Tuesday, June 24, 2008

Put a Price on Global Warming Pollution

People take action when prices increase. With rising gasoline prices, people react by driving less, using more mass transit, carpooling, biking and moving from over-sized SUV's to smaller, fuel-efficient cars and gas-electric hybrids. In response to public demand to use less gasoline and save money, U.S. automakers are finally taking action to increase the fuel efficiency of their fleet. Suddenly, GM plans to close four SUV and truck plants, increase production of compact and mid-size sedans, and offer an electric hybrid in 2010. Now that's rapid change that will reduce global warming pollution and help stabilize the climate. [click image to enlarge]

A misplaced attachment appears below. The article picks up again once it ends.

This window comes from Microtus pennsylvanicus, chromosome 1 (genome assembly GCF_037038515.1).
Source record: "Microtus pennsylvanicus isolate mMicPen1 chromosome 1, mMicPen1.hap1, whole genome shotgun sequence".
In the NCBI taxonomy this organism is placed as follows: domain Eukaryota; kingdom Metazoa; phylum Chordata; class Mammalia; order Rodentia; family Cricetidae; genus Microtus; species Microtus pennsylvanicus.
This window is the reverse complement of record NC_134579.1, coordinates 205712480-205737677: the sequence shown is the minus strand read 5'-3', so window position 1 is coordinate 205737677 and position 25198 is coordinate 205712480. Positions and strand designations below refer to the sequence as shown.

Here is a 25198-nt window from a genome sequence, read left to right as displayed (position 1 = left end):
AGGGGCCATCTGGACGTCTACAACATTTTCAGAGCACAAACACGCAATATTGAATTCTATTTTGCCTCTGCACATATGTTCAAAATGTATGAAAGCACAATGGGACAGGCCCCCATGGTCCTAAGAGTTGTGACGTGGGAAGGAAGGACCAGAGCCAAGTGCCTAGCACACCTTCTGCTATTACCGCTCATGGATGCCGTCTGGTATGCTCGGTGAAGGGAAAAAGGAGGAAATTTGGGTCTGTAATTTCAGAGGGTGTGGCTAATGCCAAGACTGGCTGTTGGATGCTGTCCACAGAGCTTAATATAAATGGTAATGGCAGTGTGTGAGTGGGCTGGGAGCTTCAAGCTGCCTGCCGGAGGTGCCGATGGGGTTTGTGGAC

Utility, coal and oil companies will also take action on global warming pollution when they have to pay for it. As long as polluting the air is free, they will continue to spew out global warming pollution and other pollutants that negatively affect the health of people and the planet. Putting a price on polluting the air is the only way to stop it. When the government enacts a sufficiently high price for polluting the air, pollution will go down. Investments will then move toward alternative energy sources that don't pollute the air.

It's time to put a price on carbon emissions that cause global warming and climate change. Scientists recommend emission cuts of 80% by 2050. To achieve this target, companies that profit by polluting our air must pay. New legislation is being proposed that will help compensate consumers for increases in energy costs and facilitate the transition to clean energy sources.

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